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Glioblastoma Multiforme with Long Term Survival

Article Information

Adeeba Zaki1, Nida-e-Zehra2, Yasmin Abdul Rashid1, Adnan Abdul Jabbar1

1Department of Oncology, Aga Khan University Hospital, Karachi, Pakistan

2Clinical sciences, Aga Khan University Hospital Karachi, Pakistan

*Corresponding Author: Adeeba Zaki, Department of Oncology. The Aga Khan University Hospital, National Stadium Road, Karachi 74800, Pakistan.

Received: 17 June 2022; Accepted: 04 July 2022; Published: 12 August 2022

Citation: Adeeba Zaki, Nida-e-Zehra, Yasmin Abdul Rashid, Adnan Abdul Jabbar. Glioblastoma Multiforme with Long Term Survival. Archives of Clinical and Medical Case Reports 6 (2022): 595-598.

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Abstract

Background: GBM is the most common and aggressive primary malignant brain tumor. Despite multimodality approach in the treatment of brain tumor, survival of the patients with GBM remains poor. The median survival of glioblastoma patients is 12 months. However, 35% of the patients survives for more than 3 years and are referred to as long-term survivors. When disease progression occurs 6-month progression-free survival (PFS) is usually lower than 15%.

Case Presentation: A 68-years-old gentleman presented with a space occupying lesion in right frontoparietal region in March 2011, work up showed space (solid enhancing 4.3 x 4.2 x 2.7 cm & cystic component 3.6 x 3.5 x 3 cm). He underwent craniotomy for excision of the lesion, Postoperaticve scan confirmed gross total resection. Histopathology revealed Glioblastoma Multiforme. He received concomitant chemoradiation (60 Gy/30 Fr) with Temozolomide 75mg/m2 followed by monthly temozolomide (day 1-5 q 28 day cycle)., He was continued on monthly temozolomide (from July 2011- July 2015) with imaging Q 3 montly which revealed no residual disease. Patient primary oncologist was changed and since there was no residual disease and no evidence of prolong use of TMZ, it was stopped and was put on surveillance. He remained in remission till September 2017, when he developed recurrent disease. . He underwent right redo craniotomy & excision of SOL in November 2017. Histopathology revealed GBM. He was started on monthly temozolomide q 28day cycle from December 2017 till February 2018, interim scans in Feb shows disease progression he then received Bevacizumab and irrinotecan Q3weekly till April 2018 interim scans shows disease progression at his time his clinical condition also deteriorated and was not a candidate for any further systemic treatment hence advised palliative care and patient expired in May 2018. This is a rare case which reported such a long survival in GBM.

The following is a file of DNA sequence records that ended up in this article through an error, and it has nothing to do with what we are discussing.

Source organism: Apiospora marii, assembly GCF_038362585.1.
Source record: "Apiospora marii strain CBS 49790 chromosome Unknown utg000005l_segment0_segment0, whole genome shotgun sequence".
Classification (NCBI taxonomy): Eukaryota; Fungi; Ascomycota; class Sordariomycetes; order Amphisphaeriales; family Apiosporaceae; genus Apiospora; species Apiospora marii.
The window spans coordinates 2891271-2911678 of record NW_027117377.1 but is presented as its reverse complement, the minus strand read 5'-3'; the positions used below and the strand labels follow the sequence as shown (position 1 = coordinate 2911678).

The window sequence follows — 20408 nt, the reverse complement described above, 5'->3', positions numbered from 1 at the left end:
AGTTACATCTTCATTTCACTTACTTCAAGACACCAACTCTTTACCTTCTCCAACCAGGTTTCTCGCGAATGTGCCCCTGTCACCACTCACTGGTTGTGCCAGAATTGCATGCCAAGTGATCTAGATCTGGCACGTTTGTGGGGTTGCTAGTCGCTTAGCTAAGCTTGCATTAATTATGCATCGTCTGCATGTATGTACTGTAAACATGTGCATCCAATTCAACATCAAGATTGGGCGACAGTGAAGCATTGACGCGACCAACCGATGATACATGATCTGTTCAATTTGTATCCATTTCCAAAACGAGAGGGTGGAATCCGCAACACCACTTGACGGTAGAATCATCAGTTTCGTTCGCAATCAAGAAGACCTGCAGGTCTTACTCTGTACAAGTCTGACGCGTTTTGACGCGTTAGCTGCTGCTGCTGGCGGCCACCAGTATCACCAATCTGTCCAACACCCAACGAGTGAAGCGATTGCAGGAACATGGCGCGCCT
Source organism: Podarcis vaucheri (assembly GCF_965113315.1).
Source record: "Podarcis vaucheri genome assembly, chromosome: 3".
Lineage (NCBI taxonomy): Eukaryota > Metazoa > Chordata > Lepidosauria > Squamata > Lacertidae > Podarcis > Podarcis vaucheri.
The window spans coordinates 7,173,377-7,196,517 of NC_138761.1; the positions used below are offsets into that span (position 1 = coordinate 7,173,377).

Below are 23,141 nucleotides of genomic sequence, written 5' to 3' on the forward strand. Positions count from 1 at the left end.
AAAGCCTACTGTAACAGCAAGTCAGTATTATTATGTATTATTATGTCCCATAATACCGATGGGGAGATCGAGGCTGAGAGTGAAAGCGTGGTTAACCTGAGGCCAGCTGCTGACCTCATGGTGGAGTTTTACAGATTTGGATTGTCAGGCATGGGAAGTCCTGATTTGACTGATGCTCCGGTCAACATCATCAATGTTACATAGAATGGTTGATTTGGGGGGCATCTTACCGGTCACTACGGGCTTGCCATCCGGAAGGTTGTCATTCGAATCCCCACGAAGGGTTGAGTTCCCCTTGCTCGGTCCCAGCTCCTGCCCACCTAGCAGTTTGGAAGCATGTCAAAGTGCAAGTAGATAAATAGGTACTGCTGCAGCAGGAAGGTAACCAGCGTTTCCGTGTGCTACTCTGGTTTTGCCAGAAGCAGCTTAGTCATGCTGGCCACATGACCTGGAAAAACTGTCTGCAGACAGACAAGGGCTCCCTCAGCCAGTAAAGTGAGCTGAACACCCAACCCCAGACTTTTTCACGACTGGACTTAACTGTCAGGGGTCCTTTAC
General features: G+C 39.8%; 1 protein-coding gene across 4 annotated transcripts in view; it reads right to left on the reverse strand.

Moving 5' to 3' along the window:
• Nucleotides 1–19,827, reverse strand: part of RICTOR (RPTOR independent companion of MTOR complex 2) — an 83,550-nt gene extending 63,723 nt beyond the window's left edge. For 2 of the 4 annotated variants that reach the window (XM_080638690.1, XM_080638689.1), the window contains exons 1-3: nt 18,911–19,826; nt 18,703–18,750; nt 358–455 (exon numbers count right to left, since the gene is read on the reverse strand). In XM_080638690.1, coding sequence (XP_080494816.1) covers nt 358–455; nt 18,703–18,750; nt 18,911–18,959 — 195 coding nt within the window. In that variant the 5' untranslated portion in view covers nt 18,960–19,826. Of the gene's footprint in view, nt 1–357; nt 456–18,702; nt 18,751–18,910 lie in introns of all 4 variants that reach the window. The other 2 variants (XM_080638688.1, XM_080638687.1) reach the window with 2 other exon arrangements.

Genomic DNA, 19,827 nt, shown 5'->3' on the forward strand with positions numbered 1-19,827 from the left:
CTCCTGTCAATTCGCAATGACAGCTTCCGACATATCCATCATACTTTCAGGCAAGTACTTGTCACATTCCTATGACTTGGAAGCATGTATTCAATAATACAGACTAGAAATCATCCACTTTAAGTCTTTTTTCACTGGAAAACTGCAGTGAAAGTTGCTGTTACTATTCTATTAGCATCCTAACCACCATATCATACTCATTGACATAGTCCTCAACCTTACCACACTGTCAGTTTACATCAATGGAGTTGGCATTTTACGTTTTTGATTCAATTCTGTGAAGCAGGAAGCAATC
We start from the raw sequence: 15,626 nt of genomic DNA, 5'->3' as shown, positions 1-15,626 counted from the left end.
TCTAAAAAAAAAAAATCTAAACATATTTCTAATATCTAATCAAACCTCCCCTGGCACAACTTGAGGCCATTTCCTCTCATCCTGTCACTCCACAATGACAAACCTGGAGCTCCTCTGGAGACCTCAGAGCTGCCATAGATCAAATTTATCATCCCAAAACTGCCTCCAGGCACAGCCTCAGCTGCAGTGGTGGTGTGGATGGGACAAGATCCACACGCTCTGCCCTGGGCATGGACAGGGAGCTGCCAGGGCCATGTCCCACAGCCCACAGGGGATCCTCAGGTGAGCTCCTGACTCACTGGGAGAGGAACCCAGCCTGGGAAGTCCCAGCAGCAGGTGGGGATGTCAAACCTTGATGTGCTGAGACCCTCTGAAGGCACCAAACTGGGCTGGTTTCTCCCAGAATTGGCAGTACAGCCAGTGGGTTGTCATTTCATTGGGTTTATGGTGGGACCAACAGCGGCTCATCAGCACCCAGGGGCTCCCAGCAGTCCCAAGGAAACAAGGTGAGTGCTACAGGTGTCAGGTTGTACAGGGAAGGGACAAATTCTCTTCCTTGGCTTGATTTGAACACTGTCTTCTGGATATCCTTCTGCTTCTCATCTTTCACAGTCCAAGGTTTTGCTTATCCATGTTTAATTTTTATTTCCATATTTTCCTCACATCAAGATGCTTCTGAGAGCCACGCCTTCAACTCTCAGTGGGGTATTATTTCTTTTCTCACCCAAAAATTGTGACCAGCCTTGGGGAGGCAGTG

Conclusion: GBM has poor prognosis however we describe a case with prolong outcome. Tumor biology of the patient might be the key to his differential outcome.

Keywords

Glioblastoma; Temozolomide; Radiotherapy

Glioblastoma articles; Temozolomide articles; Radiotherapy articles

Article Details

1. Background

Most common and aggressive primary malignant brain tumor is Glioblastoma [1]. Annual incidence is 3.19 per 100,000 in the United States and it increases with age, with the highest between 75 to 84 years of age [2]. Despite multimodality approach in the treatment of brain tumor, survival of the patients with GBM remains poor with a median survival of 3 months if left untreated [3]. The current standard of care for management of glioblastoma is multimodal approach comprising of maximal safe surgical resection, post-operative radiation therapy (RT), and concurrent and adjuvant temozolomide (TMZ) [4,5,6]. Stupp et al shows patient who received concomitant chemoradiation followed by 6 cycle of adjuvant temozolomide 2 year survival was 26.5% vs. 10.4% when compared with radiation alone [7]. Final analysis confirmed the 5 year survival 10% vs. 2% [6]. The optimal management for patients with recurrent or progressive GBM is unclear. In general, treatment for recurrent GBM may involve repeated resection, focal irradiation, and systemic therapies. When disease progression occurs, salvage Chemotherapy is usually unsuccessful, and the 6-month progression-free survival (PFS) is usually lower than 15% [7]. The use of bevacizumab in treatment of recurrent GBM was firstly reported about ten years ago [8]. Studies showed that, patients had more benefit especially after bevacizumab plus irinotecan therapy [9,10]. In these studies PFS was generally obtained in approximately 2-4 months, and OS was 4-6 months. There is however a small percentage of Patients affected by glioblastoma multiforme who survives 3 years or longer [11,12]. Finally there are some exceptional cases, such as the one we are describing in this article.

2. Case Report